It goes without saying, but let me end by saying it … whichever approach you take, be sure to keep diving in, looking to know Jesus more and growing in your appreciation of God’s heart towards you!

Learning to Preach in Changing Contexts – Jonathan Thomas

Here is another clip from my interview with Jonathan Thomas, pastor of Cornerstone Church, Abergavenny.  I appreciate Jonathan as a friend and as a preacher.

In this clip he talks about what he has learned from preaching during lockdown – a lesson that we all need to keep learning whatever the circumstances we find ourselves in.

To see the full interview, you just need to sign-up to the Cor Deo mailing list and we will make the full interview available to you!  Click here to sign-up – http://eepurl.com/drPqj1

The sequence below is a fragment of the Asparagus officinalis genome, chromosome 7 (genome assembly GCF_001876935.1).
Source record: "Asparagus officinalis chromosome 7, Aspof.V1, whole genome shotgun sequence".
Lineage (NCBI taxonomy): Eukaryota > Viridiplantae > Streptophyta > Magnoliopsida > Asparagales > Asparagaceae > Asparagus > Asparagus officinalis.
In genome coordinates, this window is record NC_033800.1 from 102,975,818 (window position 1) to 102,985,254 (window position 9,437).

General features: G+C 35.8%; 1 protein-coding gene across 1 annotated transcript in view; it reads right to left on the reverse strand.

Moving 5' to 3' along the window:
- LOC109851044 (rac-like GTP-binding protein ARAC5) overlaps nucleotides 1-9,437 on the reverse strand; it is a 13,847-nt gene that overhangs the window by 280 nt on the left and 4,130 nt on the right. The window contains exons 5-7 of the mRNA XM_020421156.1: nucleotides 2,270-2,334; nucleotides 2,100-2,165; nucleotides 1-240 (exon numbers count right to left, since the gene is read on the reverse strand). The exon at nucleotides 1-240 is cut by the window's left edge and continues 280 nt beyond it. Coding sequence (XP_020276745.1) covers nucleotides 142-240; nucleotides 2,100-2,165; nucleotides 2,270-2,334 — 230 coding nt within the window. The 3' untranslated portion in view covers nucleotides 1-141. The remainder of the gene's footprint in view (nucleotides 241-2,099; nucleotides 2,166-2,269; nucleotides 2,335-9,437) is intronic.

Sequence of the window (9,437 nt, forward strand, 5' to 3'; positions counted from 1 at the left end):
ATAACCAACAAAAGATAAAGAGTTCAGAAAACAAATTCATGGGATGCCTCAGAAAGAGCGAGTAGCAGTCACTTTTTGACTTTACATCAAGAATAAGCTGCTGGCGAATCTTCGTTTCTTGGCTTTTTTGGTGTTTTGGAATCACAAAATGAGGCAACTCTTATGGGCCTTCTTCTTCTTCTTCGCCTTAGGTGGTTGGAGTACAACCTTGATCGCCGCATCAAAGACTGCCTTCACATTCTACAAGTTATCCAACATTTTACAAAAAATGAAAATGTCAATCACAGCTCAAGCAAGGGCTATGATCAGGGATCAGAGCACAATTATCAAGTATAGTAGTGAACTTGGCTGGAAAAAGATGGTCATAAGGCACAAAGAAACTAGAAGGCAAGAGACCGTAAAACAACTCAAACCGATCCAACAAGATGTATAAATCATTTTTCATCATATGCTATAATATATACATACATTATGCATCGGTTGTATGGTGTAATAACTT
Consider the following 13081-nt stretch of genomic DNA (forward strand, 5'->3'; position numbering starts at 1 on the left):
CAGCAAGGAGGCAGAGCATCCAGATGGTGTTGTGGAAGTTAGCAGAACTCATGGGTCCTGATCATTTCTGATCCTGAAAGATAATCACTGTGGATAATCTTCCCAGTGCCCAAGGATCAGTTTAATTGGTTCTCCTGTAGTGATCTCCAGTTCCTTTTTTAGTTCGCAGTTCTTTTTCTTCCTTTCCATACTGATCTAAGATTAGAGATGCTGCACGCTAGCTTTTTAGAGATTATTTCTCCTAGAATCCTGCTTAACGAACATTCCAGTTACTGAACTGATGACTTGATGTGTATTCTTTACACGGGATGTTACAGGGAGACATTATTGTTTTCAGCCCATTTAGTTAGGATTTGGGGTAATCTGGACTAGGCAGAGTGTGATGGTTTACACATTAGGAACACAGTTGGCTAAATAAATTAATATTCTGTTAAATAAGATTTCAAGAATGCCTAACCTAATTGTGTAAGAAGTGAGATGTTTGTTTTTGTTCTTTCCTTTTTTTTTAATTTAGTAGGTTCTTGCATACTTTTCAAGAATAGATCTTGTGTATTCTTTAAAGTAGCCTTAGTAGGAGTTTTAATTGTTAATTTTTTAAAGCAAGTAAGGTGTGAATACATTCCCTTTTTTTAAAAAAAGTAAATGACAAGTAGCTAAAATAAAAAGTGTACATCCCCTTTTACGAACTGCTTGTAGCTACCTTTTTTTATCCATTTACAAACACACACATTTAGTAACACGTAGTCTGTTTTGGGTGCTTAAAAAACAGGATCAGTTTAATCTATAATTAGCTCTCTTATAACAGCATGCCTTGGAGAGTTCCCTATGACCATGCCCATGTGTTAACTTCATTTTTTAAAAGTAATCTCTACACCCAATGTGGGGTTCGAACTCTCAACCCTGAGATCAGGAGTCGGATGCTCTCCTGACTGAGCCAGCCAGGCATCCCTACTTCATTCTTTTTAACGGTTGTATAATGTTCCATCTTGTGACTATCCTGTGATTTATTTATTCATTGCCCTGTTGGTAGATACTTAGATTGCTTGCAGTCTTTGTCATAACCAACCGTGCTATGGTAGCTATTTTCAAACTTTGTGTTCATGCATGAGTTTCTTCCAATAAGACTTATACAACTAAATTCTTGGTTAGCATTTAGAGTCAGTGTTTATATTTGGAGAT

What have you learned in recent months, or what challenges do you anticipate in the coming months?

7 Thoughts About Fear of Public Speaking

One of the quickest ways to find a false use of statistics is to look up the fear of public speaking.  Given a list of options for their greatest fear, more people selected public speaking than death.  The wrong way to say that?  “More people would choose to die rather than speak in public!”  (Please don’t “tabloid” interesting stats to make them sensational and nonsense – people weren’t given that ultimatum!)

By the way, this could be our first helpful thought: (1.) If so many people fear public speaking then you are already ahead simply by standing up front – after all, you doing it means they don’t have to.  At the same time, this initial credit fades as fast as they sense that you are a poor communicator!

Speaking to a crowd of people is something that is unnatural for everyone, and fearful for many.  Whether you have been asked to preach for the first time, or have been conquering this fear over many thousands of sermons, here are a few more thoughts that may be helpful: